His style? It was always simple, clear, direct and unadorned. He had an obsession with prosaic precision and his hallmark style of plain, straight forward English was well-known.
Here are some of his writing tips:
"A scrupulous writer, in every sentence that he writes, will ask himself at least four questions, thus:
What am I trying to say?
What words will express it?
What image or idiom will make it clearer?
Is this image fresh enough to have an effect?
And he will probably ask himself two more:
Could I put it more shortly?
Have I said anything that is avoidably ugly?
One can often be in doubt about the effect of a word or a phrase, and one needs rules that one can rely on when instinct fails. I think the following rules will cover most cases:
Never use a metaphor, simile, or other figure of speech which you are used to seeing in print.
Never use a long word where a short one will do.
If it is possible to cut a word out, always cut it out.
Never use the passive where you can use the active.
Never use a foreign phrase, a scientific word, or a jargon word if you can think of an everyday English equivalent.
Break any of these rules sooner than say anything outright barbarous. "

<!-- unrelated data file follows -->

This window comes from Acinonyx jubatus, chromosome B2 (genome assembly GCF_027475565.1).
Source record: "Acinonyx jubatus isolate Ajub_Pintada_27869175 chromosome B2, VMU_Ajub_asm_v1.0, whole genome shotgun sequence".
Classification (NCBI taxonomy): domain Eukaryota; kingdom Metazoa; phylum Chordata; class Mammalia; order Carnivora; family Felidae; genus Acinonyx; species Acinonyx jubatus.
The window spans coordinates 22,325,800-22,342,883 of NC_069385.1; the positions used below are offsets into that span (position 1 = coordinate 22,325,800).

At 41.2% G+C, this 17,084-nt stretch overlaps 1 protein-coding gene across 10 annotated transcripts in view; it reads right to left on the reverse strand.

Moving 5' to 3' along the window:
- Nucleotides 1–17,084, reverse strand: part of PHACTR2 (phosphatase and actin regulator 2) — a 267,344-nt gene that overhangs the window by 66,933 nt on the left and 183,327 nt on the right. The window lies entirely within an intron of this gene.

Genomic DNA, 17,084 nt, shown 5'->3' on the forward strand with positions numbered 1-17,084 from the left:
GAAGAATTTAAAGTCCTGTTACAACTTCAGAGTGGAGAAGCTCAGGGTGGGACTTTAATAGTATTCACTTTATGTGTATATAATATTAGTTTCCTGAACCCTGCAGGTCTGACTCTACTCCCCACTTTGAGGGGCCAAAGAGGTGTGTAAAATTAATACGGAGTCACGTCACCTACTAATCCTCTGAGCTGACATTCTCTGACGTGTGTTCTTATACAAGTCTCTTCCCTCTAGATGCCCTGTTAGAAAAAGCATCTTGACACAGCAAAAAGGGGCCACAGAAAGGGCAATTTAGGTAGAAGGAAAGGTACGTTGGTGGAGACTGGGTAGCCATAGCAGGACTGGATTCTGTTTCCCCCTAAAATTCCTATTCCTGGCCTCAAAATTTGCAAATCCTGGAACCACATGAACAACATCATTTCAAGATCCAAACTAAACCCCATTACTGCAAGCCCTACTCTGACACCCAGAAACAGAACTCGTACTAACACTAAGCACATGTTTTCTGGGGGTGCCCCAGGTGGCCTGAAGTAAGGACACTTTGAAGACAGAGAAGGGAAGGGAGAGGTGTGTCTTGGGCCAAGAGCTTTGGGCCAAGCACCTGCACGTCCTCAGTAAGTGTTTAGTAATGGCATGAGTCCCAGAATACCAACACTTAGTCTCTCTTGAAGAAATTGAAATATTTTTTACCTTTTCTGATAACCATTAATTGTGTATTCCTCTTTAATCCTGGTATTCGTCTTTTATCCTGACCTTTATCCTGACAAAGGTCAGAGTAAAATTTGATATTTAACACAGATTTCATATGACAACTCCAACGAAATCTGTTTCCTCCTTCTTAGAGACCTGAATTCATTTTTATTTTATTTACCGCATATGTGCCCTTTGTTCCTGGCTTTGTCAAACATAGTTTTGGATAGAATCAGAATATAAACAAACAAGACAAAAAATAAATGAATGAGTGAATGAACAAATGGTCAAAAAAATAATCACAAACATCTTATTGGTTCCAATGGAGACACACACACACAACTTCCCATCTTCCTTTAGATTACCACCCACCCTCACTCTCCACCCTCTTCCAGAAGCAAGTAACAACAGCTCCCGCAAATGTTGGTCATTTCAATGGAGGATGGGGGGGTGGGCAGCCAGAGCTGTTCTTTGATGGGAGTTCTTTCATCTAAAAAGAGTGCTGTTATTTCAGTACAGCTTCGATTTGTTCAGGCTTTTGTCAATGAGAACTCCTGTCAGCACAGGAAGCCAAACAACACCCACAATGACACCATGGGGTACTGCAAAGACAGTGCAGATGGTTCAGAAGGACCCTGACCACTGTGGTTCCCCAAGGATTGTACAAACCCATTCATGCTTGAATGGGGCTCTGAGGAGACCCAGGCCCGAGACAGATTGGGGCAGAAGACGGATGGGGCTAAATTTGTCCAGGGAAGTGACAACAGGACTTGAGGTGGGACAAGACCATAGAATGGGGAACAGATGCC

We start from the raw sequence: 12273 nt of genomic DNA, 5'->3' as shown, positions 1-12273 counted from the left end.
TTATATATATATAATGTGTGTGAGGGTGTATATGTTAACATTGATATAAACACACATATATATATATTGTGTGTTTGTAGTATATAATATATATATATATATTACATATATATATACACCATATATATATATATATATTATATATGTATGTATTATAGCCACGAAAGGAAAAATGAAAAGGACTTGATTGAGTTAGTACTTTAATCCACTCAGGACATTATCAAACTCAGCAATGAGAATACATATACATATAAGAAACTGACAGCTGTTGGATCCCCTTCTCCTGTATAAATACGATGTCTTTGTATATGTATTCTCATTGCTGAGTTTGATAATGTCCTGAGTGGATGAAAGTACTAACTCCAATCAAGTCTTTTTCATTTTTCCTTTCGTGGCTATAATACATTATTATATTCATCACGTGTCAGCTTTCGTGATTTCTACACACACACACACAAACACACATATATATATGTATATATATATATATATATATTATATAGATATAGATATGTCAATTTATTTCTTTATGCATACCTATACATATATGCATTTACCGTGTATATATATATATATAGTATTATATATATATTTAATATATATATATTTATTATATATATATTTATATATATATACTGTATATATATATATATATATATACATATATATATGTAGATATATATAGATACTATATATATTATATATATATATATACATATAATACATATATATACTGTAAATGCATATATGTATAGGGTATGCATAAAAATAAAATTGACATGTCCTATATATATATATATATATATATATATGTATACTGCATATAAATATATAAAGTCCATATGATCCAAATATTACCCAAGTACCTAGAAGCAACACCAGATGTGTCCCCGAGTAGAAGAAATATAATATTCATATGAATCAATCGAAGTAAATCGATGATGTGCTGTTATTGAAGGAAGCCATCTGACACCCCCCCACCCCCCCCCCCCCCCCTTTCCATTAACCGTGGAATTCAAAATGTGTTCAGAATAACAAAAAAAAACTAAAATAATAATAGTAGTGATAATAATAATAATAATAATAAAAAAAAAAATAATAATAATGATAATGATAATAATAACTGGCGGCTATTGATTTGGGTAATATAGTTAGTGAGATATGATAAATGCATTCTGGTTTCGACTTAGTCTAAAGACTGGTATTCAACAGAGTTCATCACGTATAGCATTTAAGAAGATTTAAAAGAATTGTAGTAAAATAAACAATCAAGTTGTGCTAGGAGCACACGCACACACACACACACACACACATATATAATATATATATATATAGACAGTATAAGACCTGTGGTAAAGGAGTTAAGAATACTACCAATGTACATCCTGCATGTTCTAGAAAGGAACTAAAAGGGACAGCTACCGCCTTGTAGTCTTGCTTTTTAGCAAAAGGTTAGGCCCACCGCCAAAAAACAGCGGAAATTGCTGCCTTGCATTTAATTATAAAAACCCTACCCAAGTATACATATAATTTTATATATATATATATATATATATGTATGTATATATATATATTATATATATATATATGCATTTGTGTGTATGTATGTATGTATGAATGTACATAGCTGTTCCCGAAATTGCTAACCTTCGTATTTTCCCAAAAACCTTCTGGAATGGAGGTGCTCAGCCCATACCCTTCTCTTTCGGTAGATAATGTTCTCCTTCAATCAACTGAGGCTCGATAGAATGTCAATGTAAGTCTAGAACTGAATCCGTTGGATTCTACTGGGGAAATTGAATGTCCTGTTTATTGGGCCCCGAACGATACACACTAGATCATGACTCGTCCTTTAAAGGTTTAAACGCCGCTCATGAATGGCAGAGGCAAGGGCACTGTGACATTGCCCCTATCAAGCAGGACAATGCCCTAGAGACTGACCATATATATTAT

Point of View
The third person point of view traditionally used for fables and fairy tales is the one Orwell chooses for Animal Farm, his tale of an animal rebellion against humans in which the pigs become the powerful elite.
The storyteller in this case, as is also typical of the fable, tells the reader only what is needed to follow the story and the bare minimum about each character, without overt commentary. Orwell focuses on the bewilderment of the simple beasts—the horses, birds, and sheep—in the face of their manipulation by the pigs, eliciting sympathy from the reader."
The whole book exemplifies his style as described above. And, in Orwell's case, the old saying - The style is the man - was never truer.